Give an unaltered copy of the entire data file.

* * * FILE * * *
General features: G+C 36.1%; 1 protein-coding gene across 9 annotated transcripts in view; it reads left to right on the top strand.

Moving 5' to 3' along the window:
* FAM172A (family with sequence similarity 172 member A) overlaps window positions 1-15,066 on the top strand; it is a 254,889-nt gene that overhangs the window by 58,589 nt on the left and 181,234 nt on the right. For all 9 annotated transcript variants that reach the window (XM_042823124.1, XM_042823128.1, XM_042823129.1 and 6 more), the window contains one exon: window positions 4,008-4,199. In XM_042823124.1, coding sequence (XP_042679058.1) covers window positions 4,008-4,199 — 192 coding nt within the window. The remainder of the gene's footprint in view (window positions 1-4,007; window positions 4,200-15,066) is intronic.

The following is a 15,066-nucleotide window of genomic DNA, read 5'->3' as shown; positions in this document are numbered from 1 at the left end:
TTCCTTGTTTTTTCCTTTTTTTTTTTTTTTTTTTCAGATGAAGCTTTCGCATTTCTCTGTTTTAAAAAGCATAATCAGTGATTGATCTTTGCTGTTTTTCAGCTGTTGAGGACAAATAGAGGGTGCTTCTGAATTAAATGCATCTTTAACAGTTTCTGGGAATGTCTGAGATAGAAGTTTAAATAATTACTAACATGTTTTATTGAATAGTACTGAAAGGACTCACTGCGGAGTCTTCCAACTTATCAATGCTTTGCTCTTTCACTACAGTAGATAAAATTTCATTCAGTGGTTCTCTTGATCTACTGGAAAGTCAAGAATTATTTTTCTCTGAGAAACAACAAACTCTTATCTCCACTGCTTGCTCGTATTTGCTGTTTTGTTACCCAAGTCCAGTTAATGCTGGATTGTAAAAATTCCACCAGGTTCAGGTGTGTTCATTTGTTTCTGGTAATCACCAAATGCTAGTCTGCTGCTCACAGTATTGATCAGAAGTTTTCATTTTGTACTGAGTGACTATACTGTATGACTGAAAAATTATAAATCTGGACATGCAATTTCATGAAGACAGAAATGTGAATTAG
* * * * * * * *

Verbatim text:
General features: G+C 36.1%; 1 protein-coding gene across 9 annotated transcripts in view; it reads left to right on the top strand.

Moving 5' to 3' along the window:
* FAM172A (family with sequence similarity 172 member A) overlaps window positions 1-15,066 on the top strand; it is a 254,889-nt gene that overhangs the window by 58,589 nt on the left and 181,234 nt on the right. For all 9 annotated transcript variants that reach the window (XM_042823124.1, XM_042823128.1, XM_042823129.1 and 6 more), the window contains one exon: window positions 4,008-4,199. In XM_042823124.1, coding sequence (XP_042679058.1) covers window positions 4,008-4,199 — 192 coding nt within the window. The remainder of the gene's footprint in view (window positions 1-4,007; window positions 4,200-15,066) is intronic.

The following is a 15,066-nucleotide window of genomic DNA, read 5'->3' as shown; positions in this document are numbered from 1 at the left end:
TTCCTTGTTTTTTCCTTTTTTTTTTTTTTTTTTTCAGATGAAGCTTTCGCATTTCTCTGTTTTAAAAAGCATAATCAGTGATTGATCTTTGCTGTTTTTCAGCTGTTGAGGACAAATAGAGGGTGCTTCTGAATTAAATGCATCTTTAACAGTTTCTGGGAATGTCTGAGATAGAAGTTTAAATAATTACTAACATGTTTTATTGAATAGTACTGAAAGGACTCACTGCGGAGTCTTCCAACTTATCAATGCTTTGCTCTTTCACTACAGTAGATAAAATTTCATTCAGTGGTTCTCTTGATCTACTGGAAAGTCAAGAATTATTTTTCTCTGAGAAACAACAAACTCTTATCTCCACTGCTTGCTCGTATTTGCTGTTTTGTTACCCAAGTCCAGTTAATGCTGGATTGTAAAAATTCCACCAGGTTCAGGTGTGTTCATTTGTTTCTGGTAATCACCAAATGCTAGTCTGCTGCTCACAGTATTGATCAGAAGTTTTCATTTTGTACTGAGTGACTATACTGTATGACTGAAAAATTATAAATCTGGACATGCAATTTCATGAAGACAGAAATGTGAATTAG